Don’t get fooled by the green

Whether you’re on a Jinghong-bound bus or landing to Xishuangbanna prefecture’s capital city, you will be amazed by how green the landscape is.

Right before landing at Jinghong, you’ll fly over a lush green landscape of carefully planted rows of rubber trees. Although the Chinese government is counting rubber plantations as forest cover, this cash crop is not ‘natural’. Since the Communist took over in the early 1950s and introduced rubber trees, forest cover has receded dramatically. Between the 1950s and the early 1980s, rubber was cultivated exclusively in state-owned rubber farms by Han Chinese farmers. Ethnic minorities who were deemed to backward to cultivate rubber, were not allowed to cultivate it. Everything changed with the economic reforms of the 1980s. Ethnic minorities were allowed (and even forced) to plant rubber in order to fuel the economic reforms. In the 1990s and early 21st century, rubber imposed itself as the cash crop that lifted people out of poverty. Forest were cuts, wild animals killed, lifestyles changed forever. Today, if you observe Xishuangbanna’s landscape carefully, you are able to make the difference between the carefully planted rows of rubber trees and the remnants of the original forests.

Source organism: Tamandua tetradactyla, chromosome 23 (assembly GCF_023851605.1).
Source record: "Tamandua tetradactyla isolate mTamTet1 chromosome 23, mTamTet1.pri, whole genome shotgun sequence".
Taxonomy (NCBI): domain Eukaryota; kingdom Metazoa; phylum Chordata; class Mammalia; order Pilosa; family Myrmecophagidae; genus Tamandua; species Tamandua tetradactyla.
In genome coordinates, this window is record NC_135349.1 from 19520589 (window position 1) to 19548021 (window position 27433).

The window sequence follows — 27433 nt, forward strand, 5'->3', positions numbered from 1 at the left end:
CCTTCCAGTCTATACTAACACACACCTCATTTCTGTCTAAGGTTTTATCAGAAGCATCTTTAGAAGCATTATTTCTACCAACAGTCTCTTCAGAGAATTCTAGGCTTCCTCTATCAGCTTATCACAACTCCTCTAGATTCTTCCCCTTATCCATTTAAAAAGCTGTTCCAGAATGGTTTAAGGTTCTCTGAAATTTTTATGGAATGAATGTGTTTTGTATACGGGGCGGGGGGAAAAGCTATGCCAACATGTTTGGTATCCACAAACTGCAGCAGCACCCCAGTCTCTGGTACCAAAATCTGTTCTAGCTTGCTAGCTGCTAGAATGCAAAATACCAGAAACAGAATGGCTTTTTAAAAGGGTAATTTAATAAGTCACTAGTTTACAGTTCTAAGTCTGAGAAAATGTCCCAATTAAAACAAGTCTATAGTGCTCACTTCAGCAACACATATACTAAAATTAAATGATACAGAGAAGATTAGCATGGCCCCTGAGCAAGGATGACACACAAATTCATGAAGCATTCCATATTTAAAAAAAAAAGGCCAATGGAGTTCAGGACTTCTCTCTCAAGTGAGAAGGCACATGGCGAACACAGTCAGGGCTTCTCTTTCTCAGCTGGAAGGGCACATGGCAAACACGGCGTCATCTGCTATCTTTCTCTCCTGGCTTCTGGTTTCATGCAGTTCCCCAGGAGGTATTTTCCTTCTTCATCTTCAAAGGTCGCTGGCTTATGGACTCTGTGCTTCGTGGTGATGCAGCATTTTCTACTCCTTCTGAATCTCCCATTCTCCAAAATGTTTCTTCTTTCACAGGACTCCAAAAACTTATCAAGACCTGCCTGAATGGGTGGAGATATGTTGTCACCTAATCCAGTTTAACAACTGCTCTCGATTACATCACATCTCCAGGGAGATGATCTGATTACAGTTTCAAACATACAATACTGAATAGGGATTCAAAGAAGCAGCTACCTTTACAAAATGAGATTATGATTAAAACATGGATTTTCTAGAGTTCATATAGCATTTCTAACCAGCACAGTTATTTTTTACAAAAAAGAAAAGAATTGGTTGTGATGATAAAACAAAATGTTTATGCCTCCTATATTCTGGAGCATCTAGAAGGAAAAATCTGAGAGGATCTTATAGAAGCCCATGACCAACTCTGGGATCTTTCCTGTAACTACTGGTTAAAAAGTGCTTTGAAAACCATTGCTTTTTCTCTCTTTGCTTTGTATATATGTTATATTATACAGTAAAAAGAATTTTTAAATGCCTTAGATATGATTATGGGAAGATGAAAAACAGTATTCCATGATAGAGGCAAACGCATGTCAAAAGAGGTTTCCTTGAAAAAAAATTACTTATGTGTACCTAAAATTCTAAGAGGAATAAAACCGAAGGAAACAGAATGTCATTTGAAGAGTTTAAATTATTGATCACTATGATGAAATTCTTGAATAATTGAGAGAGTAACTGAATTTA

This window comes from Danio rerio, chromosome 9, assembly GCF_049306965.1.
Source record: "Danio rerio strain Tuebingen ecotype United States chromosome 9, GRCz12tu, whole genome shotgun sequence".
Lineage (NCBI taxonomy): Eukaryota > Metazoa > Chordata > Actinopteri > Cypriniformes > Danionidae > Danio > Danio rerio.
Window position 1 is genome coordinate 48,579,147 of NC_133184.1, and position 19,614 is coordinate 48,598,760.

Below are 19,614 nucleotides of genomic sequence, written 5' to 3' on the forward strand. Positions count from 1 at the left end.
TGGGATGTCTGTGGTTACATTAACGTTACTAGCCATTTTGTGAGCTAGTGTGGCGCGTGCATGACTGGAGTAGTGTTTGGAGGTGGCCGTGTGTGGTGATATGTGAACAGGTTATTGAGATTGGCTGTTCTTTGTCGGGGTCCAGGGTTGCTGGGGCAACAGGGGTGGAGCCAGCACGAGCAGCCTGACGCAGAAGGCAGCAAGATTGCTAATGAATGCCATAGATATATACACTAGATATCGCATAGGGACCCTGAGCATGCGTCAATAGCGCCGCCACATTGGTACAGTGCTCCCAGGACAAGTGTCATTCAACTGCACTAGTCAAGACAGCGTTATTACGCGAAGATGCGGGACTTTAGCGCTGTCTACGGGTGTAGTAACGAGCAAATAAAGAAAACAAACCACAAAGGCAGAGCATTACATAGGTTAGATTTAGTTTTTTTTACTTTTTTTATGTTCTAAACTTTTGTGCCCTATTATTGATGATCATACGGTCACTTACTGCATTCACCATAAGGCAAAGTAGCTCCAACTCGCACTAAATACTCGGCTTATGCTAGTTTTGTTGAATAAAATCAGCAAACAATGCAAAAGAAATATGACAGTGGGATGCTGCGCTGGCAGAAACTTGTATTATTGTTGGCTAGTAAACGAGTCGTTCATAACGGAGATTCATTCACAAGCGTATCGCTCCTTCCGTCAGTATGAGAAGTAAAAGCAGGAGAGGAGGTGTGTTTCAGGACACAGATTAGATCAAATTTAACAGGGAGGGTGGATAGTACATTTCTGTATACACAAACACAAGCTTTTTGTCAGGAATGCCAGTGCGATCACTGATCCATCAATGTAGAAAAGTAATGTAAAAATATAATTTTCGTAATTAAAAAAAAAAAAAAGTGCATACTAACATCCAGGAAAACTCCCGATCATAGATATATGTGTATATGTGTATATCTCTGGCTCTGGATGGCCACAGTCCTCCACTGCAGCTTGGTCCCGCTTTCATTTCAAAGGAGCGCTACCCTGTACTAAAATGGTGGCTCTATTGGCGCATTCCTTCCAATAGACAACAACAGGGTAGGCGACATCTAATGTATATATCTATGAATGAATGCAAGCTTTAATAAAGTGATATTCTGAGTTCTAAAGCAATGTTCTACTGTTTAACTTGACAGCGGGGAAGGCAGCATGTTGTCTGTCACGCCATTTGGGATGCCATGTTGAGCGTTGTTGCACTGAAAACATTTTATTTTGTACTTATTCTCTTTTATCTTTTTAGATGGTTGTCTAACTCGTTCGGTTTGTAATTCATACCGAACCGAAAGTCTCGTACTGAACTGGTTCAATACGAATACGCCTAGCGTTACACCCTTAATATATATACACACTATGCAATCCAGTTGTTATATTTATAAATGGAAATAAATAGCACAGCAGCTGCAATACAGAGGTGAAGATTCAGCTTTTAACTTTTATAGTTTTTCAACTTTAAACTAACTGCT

Yet, even though plantations of rubber monoculture count as ‘forest cover’ in the official statistics, they have a serious environmental impact, contributing to loss of biodiversity, depletion of water supply and soil erosion. Southeast of the capital city of Jinghong, in a town called Menglun, there is a research center in the middle of botanic garden where a bunch of scholars are studying the effects of rubber monoculture on the region. The environmental consequences are serious and (will) have profound social impacts.

Anyway, in the lowlands, the remaining original forests are of two kinds : state-owned forests which are protected by government law and the Dai sacred forests.


The Dai sacred forests

The religion of the Dai people is a blend between polytheistic beliefs and Buddhism. According to the the Dai worldview, the soul of their deceased leaders become a devata, or spirit of the ancestor. This devata dwelve in a forest near each Dai village and when rituals are peformed regularly, the devata protects the village against natural catastrophes. As a protective force, the devata is a benevolent supra being. Should the community stop to perform the rituals to honor him and should any villager dare and trespass on the forest that is his dwelling place, the devata becomes malevolent, bringing death on whoever dares to step on his territory and unleashing natural catastrophes like flood or drought on the village.


An ongoing story

I went several time to Xishuangbanna, as a traveler and as a scholar. Over the next months, I will write more about this remarkable part of Yunnan, tell about the places that are worth the visit, write about the legends linked to the Dai sacred forests, talk about Pu’er tea and the Ancient Tea and Horse Road, and also talk about the environmental and social challenges the cultivation of rubber has created.